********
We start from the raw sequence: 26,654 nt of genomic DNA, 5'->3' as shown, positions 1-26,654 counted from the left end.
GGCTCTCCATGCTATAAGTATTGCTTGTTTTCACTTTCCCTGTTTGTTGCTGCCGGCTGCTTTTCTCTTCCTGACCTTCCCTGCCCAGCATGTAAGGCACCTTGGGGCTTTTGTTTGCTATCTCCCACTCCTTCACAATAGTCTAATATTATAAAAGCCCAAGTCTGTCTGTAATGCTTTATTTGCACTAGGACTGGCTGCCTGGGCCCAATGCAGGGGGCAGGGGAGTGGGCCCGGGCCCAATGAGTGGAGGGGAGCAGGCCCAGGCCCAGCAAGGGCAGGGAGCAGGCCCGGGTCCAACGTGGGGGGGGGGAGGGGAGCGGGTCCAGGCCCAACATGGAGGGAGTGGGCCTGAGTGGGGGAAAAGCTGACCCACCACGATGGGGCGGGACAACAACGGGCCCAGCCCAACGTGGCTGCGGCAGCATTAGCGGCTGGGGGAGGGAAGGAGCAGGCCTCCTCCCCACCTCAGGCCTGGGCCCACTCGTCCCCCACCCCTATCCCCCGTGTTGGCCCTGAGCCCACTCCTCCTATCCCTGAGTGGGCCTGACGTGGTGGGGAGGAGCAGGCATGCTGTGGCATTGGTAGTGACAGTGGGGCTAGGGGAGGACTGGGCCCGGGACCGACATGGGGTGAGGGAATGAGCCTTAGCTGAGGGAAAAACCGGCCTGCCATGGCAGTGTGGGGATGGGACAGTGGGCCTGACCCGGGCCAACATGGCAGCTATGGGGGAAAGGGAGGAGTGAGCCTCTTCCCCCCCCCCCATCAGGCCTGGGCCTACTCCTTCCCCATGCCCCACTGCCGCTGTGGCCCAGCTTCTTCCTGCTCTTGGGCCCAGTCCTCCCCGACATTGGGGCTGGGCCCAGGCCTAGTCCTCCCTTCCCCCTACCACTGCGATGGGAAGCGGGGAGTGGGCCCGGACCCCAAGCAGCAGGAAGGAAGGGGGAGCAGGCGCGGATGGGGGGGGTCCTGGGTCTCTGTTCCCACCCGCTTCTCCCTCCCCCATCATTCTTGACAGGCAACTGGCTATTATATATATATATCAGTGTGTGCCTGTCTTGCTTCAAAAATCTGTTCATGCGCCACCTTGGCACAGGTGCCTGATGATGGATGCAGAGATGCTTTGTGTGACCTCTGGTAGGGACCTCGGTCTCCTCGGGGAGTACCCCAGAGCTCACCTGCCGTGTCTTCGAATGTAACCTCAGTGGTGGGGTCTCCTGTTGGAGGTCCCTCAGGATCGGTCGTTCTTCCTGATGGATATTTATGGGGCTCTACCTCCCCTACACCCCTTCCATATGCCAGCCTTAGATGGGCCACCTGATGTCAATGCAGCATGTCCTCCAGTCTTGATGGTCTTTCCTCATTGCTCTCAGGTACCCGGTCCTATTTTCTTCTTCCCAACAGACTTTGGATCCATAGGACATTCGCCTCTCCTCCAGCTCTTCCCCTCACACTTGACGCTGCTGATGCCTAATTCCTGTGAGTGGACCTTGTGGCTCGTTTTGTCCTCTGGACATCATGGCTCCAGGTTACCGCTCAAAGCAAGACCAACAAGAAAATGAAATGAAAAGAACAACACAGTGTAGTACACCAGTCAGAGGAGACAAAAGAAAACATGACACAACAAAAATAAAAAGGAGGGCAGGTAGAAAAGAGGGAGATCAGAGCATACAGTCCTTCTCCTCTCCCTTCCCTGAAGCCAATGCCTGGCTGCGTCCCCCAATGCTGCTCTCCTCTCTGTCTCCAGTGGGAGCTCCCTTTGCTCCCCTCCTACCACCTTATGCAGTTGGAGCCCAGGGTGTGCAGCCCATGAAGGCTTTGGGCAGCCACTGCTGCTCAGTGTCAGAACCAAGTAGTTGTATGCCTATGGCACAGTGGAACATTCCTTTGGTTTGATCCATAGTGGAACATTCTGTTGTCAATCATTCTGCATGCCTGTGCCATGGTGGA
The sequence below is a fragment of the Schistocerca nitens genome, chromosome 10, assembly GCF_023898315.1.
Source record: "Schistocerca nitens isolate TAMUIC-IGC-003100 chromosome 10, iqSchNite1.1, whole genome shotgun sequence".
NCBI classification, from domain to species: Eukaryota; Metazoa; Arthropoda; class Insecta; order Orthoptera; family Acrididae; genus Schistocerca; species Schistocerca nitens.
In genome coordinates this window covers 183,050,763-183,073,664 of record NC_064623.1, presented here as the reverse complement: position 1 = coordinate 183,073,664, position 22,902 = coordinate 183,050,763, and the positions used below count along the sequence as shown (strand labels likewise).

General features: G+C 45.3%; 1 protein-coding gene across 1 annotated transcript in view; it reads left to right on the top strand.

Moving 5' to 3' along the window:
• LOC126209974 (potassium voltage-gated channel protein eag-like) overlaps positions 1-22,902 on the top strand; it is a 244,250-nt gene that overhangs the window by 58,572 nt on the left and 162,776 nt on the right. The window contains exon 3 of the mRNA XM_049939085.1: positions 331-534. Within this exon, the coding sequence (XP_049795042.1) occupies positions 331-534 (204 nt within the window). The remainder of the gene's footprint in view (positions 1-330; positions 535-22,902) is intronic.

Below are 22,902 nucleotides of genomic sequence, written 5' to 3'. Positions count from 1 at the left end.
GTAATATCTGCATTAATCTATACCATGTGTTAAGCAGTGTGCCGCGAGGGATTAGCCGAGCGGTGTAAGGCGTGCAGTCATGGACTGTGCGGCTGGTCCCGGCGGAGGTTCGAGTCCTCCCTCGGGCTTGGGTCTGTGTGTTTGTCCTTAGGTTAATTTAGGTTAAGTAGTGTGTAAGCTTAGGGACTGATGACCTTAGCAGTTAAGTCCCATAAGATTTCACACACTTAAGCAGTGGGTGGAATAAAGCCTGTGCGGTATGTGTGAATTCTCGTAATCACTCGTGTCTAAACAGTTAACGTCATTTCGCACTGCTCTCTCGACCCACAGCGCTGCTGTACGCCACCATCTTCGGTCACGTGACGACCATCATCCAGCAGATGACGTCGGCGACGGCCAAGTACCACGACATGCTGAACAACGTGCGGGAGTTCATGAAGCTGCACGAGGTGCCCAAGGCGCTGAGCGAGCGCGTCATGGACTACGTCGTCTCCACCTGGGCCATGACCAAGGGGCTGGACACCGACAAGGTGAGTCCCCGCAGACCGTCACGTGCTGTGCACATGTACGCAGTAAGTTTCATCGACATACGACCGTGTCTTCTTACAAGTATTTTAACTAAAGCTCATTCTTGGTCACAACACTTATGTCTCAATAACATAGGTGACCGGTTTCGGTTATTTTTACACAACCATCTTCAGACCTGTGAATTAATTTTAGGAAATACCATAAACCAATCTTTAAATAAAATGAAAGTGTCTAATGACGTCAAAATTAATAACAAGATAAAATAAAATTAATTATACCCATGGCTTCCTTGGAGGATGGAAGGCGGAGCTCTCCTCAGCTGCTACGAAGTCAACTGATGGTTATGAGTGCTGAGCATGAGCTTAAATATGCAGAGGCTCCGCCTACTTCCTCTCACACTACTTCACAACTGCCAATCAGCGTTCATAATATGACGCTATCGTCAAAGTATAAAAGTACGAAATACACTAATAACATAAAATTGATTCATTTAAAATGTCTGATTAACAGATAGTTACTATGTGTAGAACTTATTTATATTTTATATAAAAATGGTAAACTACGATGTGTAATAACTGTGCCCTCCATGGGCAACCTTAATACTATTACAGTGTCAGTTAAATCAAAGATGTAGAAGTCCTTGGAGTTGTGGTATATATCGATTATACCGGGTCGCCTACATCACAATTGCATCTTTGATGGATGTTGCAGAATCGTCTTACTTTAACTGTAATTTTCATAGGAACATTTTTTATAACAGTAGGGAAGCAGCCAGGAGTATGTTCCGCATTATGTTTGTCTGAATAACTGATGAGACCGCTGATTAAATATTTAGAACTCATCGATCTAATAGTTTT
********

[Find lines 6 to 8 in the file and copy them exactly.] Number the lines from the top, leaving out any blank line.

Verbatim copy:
In genome coordinates this window covers 183,050,763-183,073,664 of record NC_064623.1, presented here as the reverse complement: position 1 = coordinate 183,073,664, position 22,902 = coordinate 183,050,763, and the positions used below count along the sequence as shown (strand labels likewise).

General features: G+C 45.3%; 1 protein-coding gene across 1 annotated transcript in view; it reads left to right on the top strand.

Moving 5' to 3' along the window: